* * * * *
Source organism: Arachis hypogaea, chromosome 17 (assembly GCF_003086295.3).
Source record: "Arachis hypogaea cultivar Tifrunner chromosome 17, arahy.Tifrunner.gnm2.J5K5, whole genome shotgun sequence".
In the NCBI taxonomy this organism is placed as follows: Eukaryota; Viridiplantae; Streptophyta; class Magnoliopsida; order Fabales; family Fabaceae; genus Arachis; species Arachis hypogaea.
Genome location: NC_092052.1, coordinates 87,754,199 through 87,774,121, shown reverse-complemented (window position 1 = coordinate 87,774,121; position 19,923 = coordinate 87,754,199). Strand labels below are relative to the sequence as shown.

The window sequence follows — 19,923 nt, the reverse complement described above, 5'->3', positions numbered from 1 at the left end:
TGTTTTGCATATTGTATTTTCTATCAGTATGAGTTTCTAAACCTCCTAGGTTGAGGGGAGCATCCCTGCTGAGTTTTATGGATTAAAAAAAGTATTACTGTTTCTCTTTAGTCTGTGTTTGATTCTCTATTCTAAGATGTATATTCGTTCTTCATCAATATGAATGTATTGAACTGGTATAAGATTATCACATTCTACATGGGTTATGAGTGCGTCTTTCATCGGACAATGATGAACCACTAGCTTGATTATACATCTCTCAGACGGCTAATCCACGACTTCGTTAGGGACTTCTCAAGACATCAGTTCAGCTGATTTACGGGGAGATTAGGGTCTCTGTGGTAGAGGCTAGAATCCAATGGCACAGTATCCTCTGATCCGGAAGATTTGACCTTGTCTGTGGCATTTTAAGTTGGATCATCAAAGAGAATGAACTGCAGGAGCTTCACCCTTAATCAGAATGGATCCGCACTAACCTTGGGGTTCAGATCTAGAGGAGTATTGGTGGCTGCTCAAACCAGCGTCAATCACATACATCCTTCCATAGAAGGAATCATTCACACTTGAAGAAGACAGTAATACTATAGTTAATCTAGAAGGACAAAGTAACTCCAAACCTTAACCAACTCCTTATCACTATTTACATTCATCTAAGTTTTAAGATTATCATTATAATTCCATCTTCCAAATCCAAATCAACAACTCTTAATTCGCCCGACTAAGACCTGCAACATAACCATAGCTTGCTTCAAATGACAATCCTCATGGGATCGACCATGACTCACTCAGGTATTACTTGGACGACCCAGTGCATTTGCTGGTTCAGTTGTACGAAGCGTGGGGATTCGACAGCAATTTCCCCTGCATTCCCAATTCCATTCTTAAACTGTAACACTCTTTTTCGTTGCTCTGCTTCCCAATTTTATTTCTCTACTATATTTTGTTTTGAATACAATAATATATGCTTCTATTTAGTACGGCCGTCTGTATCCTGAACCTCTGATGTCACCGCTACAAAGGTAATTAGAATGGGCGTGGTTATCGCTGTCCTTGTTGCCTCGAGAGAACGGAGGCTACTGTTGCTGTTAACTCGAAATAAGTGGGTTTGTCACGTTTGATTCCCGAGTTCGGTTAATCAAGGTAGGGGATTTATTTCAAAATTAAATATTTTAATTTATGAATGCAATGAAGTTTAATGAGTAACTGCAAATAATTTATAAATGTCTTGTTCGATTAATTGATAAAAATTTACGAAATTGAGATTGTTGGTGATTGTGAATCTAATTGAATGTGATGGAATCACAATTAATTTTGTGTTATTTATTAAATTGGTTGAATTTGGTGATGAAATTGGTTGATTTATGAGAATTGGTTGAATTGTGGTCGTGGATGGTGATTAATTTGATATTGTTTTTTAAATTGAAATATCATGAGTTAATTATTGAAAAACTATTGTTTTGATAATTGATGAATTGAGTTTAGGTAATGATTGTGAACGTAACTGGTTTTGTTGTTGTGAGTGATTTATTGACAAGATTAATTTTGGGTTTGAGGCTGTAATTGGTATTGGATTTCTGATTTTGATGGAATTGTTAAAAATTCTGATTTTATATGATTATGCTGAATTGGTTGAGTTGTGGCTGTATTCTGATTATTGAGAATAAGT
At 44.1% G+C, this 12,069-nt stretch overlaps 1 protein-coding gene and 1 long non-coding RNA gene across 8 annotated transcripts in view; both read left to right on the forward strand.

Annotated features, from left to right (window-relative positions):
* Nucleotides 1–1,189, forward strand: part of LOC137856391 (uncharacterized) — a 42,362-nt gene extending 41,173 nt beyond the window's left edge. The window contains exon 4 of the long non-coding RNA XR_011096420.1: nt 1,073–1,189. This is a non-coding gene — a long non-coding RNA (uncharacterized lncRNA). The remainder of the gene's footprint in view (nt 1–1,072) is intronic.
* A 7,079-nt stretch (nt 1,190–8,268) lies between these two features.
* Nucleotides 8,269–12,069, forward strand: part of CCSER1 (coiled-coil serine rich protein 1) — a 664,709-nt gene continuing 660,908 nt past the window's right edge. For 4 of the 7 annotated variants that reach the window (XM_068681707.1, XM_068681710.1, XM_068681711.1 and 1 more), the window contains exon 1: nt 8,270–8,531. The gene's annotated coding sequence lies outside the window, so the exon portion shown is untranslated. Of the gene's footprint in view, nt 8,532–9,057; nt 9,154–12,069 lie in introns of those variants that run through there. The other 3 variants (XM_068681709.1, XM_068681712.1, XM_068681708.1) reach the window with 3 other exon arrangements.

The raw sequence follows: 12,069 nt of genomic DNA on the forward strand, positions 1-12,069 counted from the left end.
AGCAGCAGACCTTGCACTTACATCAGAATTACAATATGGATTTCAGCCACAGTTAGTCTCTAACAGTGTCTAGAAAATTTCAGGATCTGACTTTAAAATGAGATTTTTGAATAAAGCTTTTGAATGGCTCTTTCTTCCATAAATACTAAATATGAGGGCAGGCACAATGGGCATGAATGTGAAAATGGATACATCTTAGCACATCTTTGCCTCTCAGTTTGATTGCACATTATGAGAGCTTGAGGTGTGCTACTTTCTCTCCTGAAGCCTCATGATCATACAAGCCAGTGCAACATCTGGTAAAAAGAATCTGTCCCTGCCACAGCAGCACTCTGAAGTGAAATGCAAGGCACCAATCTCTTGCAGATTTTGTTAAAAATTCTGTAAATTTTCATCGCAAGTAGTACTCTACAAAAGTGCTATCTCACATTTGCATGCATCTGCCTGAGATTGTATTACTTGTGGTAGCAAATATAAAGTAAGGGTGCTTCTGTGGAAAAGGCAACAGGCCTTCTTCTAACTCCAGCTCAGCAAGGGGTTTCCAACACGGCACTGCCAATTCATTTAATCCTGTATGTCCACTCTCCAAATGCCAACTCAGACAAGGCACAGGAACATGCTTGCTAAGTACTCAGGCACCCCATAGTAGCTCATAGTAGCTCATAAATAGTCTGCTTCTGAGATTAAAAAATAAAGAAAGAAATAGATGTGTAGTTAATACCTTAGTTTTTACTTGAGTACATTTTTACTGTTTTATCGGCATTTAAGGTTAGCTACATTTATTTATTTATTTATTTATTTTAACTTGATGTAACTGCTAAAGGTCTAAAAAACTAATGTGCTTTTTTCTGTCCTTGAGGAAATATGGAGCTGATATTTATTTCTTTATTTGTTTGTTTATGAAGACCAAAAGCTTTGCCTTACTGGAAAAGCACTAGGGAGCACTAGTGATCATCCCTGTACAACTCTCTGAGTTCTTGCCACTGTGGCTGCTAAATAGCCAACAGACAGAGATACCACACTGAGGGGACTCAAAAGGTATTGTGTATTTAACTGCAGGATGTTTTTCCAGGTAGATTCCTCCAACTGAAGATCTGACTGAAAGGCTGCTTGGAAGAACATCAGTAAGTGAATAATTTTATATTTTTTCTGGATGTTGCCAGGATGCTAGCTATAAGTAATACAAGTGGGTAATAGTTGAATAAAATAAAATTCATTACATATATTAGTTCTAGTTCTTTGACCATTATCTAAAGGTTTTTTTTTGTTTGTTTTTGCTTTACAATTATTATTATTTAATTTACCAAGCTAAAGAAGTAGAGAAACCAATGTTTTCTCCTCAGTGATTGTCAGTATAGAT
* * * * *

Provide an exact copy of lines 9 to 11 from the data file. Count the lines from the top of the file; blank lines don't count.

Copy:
* Nucleotides 1–1,189, forward strand: part of LOC137856391 (uncharacterized) — a 42,362-nt gene extending 41,173 nt beyond the window's left edge. The window contains exon 4 of the long non-coding RNA XR_011096420.1: nt 1,073–1,189. This is a non-coding gene — a long non-coding RNA (uncharacterized lncRNA). The remainder of the gene's footprint in view (nt 1–1,072) is intronic.
* A 7,079-nt stretch (nt 1,190–8,268) lies between these two features.
* Nucleotides 8,269–12,069, forward strand: part of CCSER1 (coiled-coil serine rich protein 1) — a 664,709-nt gene continuing 660,908 nt past the window's right edge. For 4 of the 7 annotated variants that reach the window (XM_068681707.1, XM_068681710.1, XM_068681711.1 and 1 more), the window contains exon 1: nt 8,270–8,531. The gene's annotated coding sequence lies outside the window, so the exon portion shown is untranslated. Of the gene's footprint in view, nt 8,532–9,057; nt 9,154–12,069 lie in introns of those variants that run through there. The other 3 variants (XM_068681709.1, XM_068681712.1, XM_068681708.1) reach the window with 3 other exon arrangements.